FIG. 1 generally illustrates the operation of a preferred embodiment of the present invention. Generally, the affix finding system or procedure, referenced at 100, searches through documents, which may be documents 105 available on the Internet, for new affixes. When these affixes are found, they are stored in storage medium 195. These new affixes may then be used by computer applications 200 in a search through documents and/or speeches 300. All of this may be done under the control or supervision of an operator, via a computer 400. Also, that computer 400 may have access to an electronic dictionary 500 to assist in the search for the affixes.

FIG. 2 is a flow chart illustrating steps of procedure 100. On-line documents are represented at 105, and at step 110, the next word to be studied is obtained. At step 120, the word is added into a prefix Patricia tree; while at steps 130 and 140, the word is reversed and then the reversed word is added into a suffix Patricia tree. At step 145, a decision is made whether more words are to be added to either of the Patricia trees. If so, the procedure returns to step 110 and continues on from there. Steps 110, 120, 130, 140 and 145 may be repeated until no more words are to be added to the Patricia trees.

Then, from step 145, the procedure goes to steps 150, 160 and 170. At step 150, all potential affixes are generated; at step 160, the number of good stems for affixes are counted; and at step 170, the affixed stems are processed. After step 170, the procedure goes to step 180, where affixes are disambiguated; and, after this, new affixes are generated at step 190. These new affixes are then added to storage medium 195.

The preferred procedure of this invention first represents all the words in the collection as Patricia trees, which visually show the morphological structures of the words and enables the potential candidates of prefixes and suffixes to be easily identified.

A Patricia tree is a compact representation of a trie. However, when constructing a trie over a large number of and extremely long strings, many of the internal nodes in the trie have only one descendent, and thus waste memory. A trie is turned into a Patricia tree by compressing all unary paths. Leaves and nodes with more than one child remain and represent the same string they did in trie.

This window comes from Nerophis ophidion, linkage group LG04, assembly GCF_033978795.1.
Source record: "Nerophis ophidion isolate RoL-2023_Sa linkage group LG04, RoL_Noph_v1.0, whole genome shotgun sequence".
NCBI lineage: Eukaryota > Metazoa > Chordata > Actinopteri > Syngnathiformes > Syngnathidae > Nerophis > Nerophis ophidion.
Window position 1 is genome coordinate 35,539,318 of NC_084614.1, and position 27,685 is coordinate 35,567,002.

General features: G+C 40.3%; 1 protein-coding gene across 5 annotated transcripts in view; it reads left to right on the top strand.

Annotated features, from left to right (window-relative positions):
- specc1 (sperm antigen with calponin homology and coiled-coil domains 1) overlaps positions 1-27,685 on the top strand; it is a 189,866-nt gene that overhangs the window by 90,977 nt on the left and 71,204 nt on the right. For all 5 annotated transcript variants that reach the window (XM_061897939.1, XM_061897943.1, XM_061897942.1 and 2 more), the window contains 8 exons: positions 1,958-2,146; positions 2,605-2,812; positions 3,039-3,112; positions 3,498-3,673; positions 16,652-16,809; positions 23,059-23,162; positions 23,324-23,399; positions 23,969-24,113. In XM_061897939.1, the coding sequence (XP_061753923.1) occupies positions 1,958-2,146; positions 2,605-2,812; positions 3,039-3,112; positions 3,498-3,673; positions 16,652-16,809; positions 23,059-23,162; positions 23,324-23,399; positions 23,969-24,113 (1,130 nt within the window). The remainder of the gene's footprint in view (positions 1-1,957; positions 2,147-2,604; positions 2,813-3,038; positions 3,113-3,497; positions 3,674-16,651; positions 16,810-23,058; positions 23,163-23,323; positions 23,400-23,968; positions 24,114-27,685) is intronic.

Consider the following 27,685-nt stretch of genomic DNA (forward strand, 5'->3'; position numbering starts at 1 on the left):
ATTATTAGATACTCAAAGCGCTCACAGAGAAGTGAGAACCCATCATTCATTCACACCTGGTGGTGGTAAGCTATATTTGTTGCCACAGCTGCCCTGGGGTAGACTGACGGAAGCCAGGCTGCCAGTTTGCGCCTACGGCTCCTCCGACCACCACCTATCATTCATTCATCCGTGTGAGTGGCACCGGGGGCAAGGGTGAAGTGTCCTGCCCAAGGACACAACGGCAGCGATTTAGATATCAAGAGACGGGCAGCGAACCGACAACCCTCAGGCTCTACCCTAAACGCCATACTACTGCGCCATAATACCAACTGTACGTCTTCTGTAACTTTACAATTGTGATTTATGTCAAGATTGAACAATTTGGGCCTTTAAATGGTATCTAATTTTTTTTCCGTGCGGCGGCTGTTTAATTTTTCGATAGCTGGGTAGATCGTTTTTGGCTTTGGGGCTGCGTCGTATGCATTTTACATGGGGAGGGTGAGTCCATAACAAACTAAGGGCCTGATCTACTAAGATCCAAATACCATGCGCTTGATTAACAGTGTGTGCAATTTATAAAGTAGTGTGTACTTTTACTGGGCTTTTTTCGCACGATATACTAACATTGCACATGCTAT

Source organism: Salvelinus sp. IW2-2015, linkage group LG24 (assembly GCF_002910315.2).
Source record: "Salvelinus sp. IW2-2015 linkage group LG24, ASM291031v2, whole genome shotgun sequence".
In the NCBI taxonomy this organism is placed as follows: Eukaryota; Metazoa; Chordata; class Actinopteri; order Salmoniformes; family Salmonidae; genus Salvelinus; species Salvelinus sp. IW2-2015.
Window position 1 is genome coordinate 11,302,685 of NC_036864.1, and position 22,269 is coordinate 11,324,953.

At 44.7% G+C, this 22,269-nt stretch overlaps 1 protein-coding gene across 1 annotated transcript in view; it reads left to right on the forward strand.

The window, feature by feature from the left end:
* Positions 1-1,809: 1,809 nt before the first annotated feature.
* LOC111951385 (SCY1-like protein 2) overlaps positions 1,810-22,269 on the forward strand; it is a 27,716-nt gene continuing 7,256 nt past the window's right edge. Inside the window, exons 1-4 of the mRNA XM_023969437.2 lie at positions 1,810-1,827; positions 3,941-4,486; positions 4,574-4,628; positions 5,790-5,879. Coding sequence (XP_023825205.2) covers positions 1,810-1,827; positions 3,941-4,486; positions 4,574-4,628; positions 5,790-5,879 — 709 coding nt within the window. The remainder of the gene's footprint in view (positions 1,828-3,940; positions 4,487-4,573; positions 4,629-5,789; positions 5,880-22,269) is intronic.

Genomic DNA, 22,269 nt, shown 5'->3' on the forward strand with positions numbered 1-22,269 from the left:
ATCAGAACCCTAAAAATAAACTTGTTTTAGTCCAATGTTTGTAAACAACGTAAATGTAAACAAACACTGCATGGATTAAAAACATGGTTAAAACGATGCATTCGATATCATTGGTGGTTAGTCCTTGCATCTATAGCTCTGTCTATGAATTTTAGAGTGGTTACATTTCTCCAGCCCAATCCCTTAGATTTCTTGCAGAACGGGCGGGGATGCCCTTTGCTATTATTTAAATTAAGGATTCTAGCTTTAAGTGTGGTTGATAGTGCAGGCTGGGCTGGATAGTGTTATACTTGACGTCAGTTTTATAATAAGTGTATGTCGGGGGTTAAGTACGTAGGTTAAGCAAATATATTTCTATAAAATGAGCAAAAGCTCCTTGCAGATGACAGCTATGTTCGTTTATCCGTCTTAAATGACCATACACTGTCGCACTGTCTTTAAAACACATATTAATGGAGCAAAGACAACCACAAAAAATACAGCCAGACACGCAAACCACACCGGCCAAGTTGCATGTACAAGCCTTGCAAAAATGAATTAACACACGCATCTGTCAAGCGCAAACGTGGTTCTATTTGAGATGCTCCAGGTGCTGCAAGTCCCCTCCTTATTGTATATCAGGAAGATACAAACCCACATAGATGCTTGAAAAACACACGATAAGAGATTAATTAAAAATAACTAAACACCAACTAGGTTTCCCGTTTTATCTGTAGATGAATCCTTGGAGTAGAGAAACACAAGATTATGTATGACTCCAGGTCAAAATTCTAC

Furthermore, the preferred procedure integrates prefix and suffix discovery so that it can use knowledge about prefixes to find suffixes and vice versa. It improves the candidate prefixes and suffixes through iterative refinement.

The preferred embodiment of the invention generates the initial sets of potential prefixes and suffixes from Patricia trees, and gradually refines the set of prefixes or suffixes with the knowledge on suffixes or prefixes which was discovered in the previous steps.

FIGS. 3 and 4 show examples of Patricia trees. More specifically, FIG. 3 is an example of a prefix Patricia tree for the words {anti-anxiety, anti-cancer, antioxidative, cardioacceleratory, cardioactive, cardiography, neurocognitive, neurologist}. In this example, all the strings for the internal nodes are potential prefixes. FIG. 4 is an example of a tree for reverse words, and in particular, for the reverse of the words {anti-anxiety, anti-cancer, antioxidative, cardioacceleratory, cardioactive, cardiography, neurocognitive, neurologist}. In this tree, all the strings for the internal nodes are potential suffixes.

FIG. 5 shows an example output that may be obtained with the present invention. This output was obtained searching through biomedical documents for prefixes and suffixes in a collection of “medline” abstracts. The upper half of FIG. 5 lists the prefixes that were found, and the lower half of the Figure lists the suffixes that were found.

The preferred embodiment of the invention, as described above, has a number of important advantages. For example, by using a Patricia tree, this preferred embodiment can recognize potential prefixes or suffixes without parsing words into pieces. A Patricia tree visually shows common substrings of words, and these common substrings are actually potential affixes. Also, the preferred embodiment does not limit the length of an affix, and is able to find not only long affixes but also nested affixes. In addition, the present invention may be effectively used to find affixes containing non-alphabetic characters such as digits and hyphens.

While it is apparent that the invention herein disclosed is well calculated to fulfill the objects stated above, it will be appreciated that numerous modifications and embodiments may be devised by those skilled in the art, and it is intended that the appended claims cover all such modifications and embodiments as fall within the true spirit and scope of the present invention.

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Referenced by
Citing PatentFiling datePublication dateApplicantTitle
US20120310630 *Aug 13, 2012Dec 6, 2012Yahoo! Inc.Tokenization platform
Classifications
U.S. Classification704/7, 704/10, 704/9, 704/8
International ClassificationG06F17/28, G06F17/27
Cooperative ClassificationG06F17/2755
European ClassificationG06F17/27M
Legal Events
DateCodeEventDescription
Sep 9, 2003ASAssignment
Owner name: INTERNATIONAL BUSINESS MACHINES CORPORATION, NEW Y
Free format text: ASSIGNMENT OF ASSIGNORS INTEREST;ASSIGNOR:PARK, YOUNGIA;REEL/FRAME:014483/0962
Effective date: 20030829